|China Trademarks: Like a Box of Chocolates|
Those of us who deal with China trademarks on a regular basis are used to a certain level of weirdness. To be fair, most decisions from the Chinese Trademark Office (CTMO) are logical, apply the appropriate laws and regulations, and occur within the general expected timeframe. But a nontrivial number are simply bizarre, and come with neither warning nor explanation. A trademark might be rejected for a ludicrous supposed conflict, like having the word “the” in common with a previously registered trademark. A trademark might be registered when it should be rejected for being identical to a previously registered trademark. A trademark might sit in limbo for two or three years before it receives an official decision. You never know what you’re going to get. Just like a box of chocolates, if that box was a few weeks past the sell-by date. But even if you get two or three horrendous decisions in a row, you can usually convince yourself it’s bad luck rather than a trend. For this reason, it has taken people a while to realize that something monumentally weird is going on: the CTMO has stopped issuing decisions.
As it turns out, this is an open secret. Or rather, it’s not a secret at all, it’s just not being publicized. In conjunction with the new Trademark Law going into effect on May 1, the CTMO has been switching over to a new computer system. During the transition period, the trademark examiners have (in theory) been working as usual: reviewing applications and rejecting trademarks and approving trademarks and all of the other wonderful things they do. Except they have been doing all of this offline, and until the new computer system is operational, no one outside the CTMO knows exactly what the examiners have been up to or how many hundreds of thousands of decisions await dissemination. Had the transition to the new computer system taken a couple weeks, which was doubtlessly the plan, no one would have been the wiser. But like almost every major IT project in the history of IT projects, the transition is way behind schedule – nearly four months and counting.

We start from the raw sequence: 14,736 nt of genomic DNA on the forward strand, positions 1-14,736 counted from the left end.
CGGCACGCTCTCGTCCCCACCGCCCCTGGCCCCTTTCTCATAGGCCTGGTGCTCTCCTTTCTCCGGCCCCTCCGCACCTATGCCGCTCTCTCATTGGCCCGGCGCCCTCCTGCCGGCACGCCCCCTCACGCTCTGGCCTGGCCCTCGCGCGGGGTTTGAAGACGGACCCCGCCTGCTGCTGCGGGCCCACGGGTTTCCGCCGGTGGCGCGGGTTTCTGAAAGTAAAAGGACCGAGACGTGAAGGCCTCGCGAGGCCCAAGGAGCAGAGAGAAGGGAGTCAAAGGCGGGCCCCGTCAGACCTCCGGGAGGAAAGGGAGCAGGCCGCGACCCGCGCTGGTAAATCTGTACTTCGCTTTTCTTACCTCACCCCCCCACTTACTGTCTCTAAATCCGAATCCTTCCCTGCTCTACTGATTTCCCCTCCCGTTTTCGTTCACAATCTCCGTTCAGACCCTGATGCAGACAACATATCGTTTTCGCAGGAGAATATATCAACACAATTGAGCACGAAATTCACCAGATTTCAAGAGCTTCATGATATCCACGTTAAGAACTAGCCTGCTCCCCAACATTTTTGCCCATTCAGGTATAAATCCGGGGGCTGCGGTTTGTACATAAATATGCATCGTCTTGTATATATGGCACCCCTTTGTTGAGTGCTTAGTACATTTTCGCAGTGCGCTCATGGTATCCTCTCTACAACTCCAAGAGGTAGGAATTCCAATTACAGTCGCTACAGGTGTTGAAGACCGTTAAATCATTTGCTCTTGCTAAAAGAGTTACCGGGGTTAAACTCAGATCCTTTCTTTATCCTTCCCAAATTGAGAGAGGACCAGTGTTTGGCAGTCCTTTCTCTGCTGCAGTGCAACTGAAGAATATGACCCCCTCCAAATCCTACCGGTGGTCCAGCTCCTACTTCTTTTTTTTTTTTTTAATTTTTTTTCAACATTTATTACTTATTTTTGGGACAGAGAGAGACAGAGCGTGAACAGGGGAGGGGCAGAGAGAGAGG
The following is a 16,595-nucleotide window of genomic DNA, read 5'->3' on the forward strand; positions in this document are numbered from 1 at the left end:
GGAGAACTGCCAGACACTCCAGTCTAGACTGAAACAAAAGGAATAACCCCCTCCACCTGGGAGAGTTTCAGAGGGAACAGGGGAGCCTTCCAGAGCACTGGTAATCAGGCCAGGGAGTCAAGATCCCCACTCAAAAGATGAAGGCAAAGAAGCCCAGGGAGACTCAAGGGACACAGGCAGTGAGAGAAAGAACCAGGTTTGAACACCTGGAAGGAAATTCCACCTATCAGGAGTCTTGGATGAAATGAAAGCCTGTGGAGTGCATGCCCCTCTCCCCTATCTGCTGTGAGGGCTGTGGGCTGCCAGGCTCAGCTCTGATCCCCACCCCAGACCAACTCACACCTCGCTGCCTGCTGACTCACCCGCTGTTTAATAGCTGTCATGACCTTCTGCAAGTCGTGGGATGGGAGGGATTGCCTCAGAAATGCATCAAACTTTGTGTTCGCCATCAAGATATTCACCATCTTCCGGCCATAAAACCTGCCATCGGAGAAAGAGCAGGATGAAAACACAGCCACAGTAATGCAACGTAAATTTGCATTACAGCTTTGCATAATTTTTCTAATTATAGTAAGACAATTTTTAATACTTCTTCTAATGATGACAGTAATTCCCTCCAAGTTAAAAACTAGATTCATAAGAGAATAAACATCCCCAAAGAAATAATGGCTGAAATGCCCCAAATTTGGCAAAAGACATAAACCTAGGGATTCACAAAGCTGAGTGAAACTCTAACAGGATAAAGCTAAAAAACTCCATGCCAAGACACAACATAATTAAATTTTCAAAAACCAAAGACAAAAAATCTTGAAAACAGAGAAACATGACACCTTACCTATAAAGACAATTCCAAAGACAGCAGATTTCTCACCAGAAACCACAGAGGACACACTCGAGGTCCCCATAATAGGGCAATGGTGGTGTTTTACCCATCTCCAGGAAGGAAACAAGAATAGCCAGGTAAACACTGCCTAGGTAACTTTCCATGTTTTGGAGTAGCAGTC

The most recent update I heard was that the new computer system would be online by the end of this month at the earliest. Not exactly the boldest of pronouncements. The people at the CTMO cannot be happy with this situation; they busted their tails to get caught up before the new law went into effect and now, just a few months later, are more behind than ever. But the Chinese trademark agents (who handle the vast majority of trademark applications, and are required by law to handle all applications filed by non-Chinese entities) must be even unhappier. They’re the ones that have to pass along the results to their clients.
The opinions expressed do not constitute investment advice and specialist advice should be sought about your specific circumstances.
Published on our website on Aug.29, 2014